After five weeks, testimony has wrapped up in the public corruption trial of former Virginia Gov. Bob McDonnell and his wife, Maureen McDonnell. The McDonnells are charged in a 14-count indictment with taking more than $165,000 in gifts and loans from former Star Scientific Inc. CEO Jonnie Williams in exchange for promoting his company's dietary supplements. Their fate will soon go to a jury.   

The defense has suggested the McDonnells' marriage was so fractured that they couldn't have conspired with each other. Bob McDonnell testified that their communication was perfunctory, at best, as he avoided his wife to escape her anger. Williams testified under immunity that he spent lavishly on the McDonnells only to secure their help.

The last witness Thursday was FBI agent Kathryn Weber, who testified that the McDonnells were together 90 percent of the nights during the 22 months that were the focus of the investigation. She said that out of 721 nights, the McDonnells spent 644 together.  The testimony was intended to undercut the defense claim that the McDonnells' marriage was so fractured they couldn't have engaged in a conspiracy.  The defense tried to poke holes in Weber's analysis, showing the governor got home late on at least 20 occasions and on others he worked into the morning.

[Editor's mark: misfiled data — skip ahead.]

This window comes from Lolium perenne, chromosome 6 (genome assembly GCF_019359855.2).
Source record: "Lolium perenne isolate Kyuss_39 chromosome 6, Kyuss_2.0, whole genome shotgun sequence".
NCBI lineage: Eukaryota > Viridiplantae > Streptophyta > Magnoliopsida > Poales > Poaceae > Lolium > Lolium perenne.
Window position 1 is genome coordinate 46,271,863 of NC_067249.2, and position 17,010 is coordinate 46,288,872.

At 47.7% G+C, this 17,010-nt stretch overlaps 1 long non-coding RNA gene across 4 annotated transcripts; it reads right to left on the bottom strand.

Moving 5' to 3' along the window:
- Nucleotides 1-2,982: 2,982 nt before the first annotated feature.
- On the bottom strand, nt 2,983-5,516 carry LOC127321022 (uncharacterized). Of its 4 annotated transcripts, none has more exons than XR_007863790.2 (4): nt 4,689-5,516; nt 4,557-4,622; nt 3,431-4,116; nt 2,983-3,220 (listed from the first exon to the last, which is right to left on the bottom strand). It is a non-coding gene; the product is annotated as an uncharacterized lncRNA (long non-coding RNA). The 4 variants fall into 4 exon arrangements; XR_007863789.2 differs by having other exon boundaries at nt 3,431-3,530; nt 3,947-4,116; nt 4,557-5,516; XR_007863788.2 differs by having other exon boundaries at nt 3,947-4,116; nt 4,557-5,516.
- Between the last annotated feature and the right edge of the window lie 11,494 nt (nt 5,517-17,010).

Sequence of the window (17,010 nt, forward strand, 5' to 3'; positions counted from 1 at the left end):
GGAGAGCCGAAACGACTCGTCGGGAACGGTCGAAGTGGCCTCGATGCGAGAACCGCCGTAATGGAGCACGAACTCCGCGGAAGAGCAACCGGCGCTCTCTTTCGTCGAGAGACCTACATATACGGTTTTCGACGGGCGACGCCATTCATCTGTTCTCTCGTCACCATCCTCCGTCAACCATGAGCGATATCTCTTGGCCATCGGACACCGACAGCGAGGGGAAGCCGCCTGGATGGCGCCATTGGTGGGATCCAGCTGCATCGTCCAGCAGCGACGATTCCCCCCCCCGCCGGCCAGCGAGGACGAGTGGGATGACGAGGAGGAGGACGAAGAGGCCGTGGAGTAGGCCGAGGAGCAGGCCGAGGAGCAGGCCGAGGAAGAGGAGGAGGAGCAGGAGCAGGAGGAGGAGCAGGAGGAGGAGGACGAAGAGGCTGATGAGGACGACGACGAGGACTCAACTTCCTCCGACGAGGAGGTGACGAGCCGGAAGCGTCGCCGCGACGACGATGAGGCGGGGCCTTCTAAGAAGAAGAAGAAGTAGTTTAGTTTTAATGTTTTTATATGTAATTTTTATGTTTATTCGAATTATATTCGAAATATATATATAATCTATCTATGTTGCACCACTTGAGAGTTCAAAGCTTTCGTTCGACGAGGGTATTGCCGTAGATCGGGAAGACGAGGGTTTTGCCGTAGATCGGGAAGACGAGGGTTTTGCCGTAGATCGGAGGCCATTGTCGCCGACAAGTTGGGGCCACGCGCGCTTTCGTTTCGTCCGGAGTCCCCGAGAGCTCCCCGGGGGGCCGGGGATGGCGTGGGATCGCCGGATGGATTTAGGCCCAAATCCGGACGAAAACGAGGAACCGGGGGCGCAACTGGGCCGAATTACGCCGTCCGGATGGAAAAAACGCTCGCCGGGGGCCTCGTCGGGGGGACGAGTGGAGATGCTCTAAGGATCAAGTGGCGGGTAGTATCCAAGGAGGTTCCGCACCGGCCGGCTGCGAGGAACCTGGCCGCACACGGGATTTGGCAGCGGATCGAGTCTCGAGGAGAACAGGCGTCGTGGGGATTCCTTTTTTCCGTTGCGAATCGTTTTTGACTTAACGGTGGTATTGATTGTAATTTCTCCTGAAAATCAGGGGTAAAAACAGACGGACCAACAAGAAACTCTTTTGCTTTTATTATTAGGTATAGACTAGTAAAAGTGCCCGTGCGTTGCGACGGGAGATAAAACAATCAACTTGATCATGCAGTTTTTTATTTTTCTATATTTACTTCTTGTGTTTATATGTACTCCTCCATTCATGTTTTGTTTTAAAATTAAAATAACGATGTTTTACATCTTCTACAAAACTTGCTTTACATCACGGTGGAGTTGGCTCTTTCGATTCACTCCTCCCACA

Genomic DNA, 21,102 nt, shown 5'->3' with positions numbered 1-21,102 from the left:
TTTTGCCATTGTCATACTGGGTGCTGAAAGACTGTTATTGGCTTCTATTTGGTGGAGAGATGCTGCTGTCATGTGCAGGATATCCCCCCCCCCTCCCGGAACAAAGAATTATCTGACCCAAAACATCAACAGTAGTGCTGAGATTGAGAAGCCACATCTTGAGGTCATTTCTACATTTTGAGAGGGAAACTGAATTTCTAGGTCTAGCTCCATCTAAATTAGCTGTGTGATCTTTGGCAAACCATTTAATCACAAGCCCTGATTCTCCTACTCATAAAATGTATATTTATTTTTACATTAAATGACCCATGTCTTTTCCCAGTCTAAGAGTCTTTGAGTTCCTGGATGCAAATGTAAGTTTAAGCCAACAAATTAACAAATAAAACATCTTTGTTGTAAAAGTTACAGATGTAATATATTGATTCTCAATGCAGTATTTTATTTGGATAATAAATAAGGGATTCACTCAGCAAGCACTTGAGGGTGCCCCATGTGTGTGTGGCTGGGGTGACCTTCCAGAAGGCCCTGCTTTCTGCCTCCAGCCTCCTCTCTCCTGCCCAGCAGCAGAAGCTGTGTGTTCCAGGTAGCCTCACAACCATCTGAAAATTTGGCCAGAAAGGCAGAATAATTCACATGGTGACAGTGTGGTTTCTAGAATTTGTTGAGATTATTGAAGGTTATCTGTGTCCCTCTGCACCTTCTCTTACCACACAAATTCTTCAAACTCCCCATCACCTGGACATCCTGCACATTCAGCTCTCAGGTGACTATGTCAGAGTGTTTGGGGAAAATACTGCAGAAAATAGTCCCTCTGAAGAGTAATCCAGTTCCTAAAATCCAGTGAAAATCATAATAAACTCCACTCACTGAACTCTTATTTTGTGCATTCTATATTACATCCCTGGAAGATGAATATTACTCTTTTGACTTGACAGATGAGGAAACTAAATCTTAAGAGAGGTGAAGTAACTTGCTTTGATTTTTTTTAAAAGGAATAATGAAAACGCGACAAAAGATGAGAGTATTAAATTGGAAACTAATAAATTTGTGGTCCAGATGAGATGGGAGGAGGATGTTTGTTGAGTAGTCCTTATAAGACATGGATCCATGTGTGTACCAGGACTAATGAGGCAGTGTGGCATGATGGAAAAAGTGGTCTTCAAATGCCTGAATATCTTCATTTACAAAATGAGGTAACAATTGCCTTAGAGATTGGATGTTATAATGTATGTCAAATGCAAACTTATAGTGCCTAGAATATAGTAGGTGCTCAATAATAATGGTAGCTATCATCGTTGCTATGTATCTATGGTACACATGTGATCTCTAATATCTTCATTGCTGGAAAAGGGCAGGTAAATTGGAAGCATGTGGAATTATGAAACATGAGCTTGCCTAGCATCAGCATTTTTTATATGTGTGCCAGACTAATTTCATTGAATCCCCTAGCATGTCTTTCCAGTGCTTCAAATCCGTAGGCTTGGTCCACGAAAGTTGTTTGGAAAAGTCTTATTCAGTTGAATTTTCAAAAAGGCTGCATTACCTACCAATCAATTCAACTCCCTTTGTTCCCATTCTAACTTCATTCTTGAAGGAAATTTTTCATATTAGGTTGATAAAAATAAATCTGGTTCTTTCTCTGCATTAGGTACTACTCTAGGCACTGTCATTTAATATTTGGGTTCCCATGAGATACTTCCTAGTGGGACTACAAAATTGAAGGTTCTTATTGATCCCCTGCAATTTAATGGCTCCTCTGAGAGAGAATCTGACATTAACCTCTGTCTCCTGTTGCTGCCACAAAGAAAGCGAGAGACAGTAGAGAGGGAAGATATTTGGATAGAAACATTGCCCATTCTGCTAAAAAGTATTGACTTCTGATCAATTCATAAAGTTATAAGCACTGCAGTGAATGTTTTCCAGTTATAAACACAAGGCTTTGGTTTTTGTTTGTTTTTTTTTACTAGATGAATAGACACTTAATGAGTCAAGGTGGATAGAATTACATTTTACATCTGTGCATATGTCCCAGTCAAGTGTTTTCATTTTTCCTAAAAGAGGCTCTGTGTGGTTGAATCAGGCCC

When Weber's testimony was over, the prosecution rested its case against the McDonnells. The jury was  dismissed for the day and U.S. District Judge James Spencer ruled against the defense on motions to acquit. 

Closing arguments will begin Friday at 9:30 a.m.  The jury is expected to begin deliberations before the end of the day Friday.

The Associated Press contributed to this article.